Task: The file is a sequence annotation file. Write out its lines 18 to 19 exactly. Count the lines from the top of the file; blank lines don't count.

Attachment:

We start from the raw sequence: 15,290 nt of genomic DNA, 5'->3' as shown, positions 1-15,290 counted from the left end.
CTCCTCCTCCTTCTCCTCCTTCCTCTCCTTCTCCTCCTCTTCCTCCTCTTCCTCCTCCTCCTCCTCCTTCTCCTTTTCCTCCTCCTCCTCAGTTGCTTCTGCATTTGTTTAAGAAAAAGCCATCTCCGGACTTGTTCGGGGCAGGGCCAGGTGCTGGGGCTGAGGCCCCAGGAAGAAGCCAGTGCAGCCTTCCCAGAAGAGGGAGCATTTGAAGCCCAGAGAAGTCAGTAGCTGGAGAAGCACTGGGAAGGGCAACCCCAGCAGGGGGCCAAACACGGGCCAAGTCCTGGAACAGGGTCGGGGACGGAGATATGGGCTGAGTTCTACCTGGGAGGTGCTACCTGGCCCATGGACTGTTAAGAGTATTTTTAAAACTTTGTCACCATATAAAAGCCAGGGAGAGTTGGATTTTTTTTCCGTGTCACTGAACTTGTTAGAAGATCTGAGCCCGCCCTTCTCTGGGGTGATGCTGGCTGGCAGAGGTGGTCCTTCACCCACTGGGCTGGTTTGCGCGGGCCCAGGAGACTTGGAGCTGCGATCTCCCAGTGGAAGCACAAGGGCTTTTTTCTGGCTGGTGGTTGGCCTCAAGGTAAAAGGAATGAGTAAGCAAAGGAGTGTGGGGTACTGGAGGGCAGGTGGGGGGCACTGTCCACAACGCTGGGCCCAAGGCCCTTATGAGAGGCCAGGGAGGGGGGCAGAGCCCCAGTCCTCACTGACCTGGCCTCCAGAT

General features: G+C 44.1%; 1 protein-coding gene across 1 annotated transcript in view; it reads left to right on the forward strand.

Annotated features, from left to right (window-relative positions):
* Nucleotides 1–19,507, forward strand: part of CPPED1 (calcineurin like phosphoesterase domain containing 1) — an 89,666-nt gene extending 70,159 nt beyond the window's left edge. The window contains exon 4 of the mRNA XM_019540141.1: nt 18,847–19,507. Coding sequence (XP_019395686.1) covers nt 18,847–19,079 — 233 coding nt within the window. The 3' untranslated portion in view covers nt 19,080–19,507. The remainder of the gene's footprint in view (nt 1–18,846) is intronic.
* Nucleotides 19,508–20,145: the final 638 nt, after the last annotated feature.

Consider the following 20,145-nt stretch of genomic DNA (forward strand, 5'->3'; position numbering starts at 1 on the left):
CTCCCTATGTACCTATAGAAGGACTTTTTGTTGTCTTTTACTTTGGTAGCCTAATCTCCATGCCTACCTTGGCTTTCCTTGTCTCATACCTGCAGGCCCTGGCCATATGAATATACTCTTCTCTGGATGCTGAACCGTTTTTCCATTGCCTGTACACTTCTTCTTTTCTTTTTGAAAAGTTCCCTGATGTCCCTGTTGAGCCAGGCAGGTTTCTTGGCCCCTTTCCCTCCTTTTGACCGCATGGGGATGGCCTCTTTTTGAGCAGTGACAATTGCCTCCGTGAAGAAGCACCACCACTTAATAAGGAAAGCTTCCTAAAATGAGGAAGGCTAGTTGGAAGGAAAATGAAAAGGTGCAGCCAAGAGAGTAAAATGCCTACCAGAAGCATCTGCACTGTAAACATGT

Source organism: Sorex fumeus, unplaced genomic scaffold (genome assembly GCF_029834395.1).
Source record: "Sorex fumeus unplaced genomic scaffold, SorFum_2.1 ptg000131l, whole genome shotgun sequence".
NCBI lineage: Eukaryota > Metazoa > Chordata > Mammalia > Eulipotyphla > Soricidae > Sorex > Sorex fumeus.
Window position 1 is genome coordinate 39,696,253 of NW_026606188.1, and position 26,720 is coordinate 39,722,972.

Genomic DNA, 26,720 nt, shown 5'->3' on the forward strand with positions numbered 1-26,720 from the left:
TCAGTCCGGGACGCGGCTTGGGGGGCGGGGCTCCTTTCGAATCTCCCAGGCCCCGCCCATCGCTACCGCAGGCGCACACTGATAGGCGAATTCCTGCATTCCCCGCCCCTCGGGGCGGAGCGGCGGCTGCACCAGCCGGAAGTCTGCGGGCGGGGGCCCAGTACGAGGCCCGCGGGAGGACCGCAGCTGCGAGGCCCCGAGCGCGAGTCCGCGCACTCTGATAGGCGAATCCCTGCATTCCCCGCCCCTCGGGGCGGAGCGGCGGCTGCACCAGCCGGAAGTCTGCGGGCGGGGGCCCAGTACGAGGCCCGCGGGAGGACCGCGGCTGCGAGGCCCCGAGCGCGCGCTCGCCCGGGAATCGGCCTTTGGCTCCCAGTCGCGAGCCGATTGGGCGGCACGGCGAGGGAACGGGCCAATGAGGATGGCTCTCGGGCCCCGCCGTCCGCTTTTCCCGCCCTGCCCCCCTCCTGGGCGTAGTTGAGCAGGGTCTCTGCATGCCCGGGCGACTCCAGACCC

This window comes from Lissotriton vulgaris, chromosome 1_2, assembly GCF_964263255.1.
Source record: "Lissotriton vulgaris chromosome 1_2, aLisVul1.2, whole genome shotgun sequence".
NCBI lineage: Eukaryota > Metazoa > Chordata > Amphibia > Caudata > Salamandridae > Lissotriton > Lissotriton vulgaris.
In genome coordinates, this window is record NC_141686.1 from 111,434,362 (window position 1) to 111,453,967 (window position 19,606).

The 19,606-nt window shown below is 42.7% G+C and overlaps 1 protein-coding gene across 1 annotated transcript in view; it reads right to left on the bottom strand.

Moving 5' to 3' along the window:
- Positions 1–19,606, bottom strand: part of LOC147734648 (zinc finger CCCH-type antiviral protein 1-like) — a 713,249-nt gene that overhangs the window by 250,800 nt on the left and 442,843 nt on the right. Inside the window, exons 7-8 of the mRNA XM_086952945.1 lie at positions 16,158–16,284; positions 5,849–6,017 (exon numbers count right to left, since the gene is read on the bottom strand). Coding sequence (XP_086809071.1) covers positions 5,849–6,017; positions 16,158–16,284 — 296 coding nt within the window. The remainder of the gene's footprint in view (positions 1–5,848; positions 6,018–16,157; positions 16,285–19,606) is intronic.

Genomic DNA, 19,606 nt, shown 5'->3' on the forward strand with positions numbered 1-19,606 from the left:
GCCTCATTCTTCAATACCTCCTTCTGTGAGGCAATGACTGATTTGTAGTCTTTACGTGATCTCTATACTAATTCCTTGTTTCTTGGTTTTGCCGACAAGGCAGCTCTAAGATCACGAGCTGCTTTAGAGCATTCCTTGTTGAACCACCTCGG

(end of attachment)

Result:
In genome coordinates, this window is record NC_141686.1 from 111,434,362 (window position 1) to 111,453,967 (window position 19,606).

The 19,606-nt window shown below is 42.7% G+C and overlaps 1 protein-coding gene across 1 annotated transcript in view; it reads right to left on the bottom strand.